To improve outcomes in math, many Texas colleges are adopting mathematics pathways, which accelerate developmental math and tailor math courses to different majors instead of requiring all students to take algebra. This study examines whether students participating in Dana Center Mathematics Pathways (DCMP) developmental courses enroll in and pass college-level math courses at higher rates than students who take traditional developmental math courses. While the research question is one that is also pursued by CAPR’s evaluation of DCMP, the student sample and analytic methods used in this study are different. CAPR’s evaluation includes a randomized controlled trial at four Texas community colleges; this study employs regression analysis controlling for student characteristics using student-level data compiled by the state from the more than 20 Texas community colleges that implemented the DCMP model in 2015 and 2016.
Results from this study are encouraging. They suggest that DCMP compressed prerequisite developmental courses are effective at accelerating community college students through their math requirements, which is consistent with interim findings from CAPR’s evaluation study of DCMP. Yet this study also found systematic sorting of students into DCMP by race/ethnicity—colleges tended to enroll larger numbers of White students and fewer numbers of Hispanic students into the program—which could exacerbate educational inequalities.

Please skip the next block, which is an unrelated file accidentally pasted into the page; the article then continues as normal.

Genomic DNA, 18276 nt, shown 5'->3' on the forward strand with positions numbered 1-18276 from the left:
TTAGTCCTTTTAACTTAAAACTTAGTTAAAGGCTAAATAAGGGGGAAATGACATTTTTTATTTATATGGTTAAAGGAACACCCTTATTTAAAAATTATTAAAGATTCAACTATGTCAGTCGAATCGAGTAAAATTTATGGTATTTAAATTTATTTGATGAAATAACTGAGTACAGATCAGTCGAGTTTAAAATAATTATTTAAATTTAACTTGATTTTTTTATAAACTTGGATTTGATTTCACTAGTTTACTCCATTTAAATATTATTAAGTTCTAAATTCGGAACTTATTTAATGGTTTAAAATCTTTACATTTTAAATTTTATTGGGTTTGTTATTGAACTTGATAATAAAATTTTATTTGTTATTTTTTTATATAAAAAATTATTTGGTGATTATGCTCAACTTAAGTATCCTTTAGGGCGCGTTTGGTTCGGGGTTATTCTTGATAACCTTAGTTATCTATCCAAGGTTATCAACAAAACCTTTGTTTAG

Since the time of this study, many colleges in Texas and elsewhere that are reforming their developmental offerings shifted from compressed prerequisite developmental math courses to corequisite coursework in which students take college-level and developmental math in the same term. Full implementation of corequisite remediation could provide more equal access to opportunities to advance to and through college-level coursework.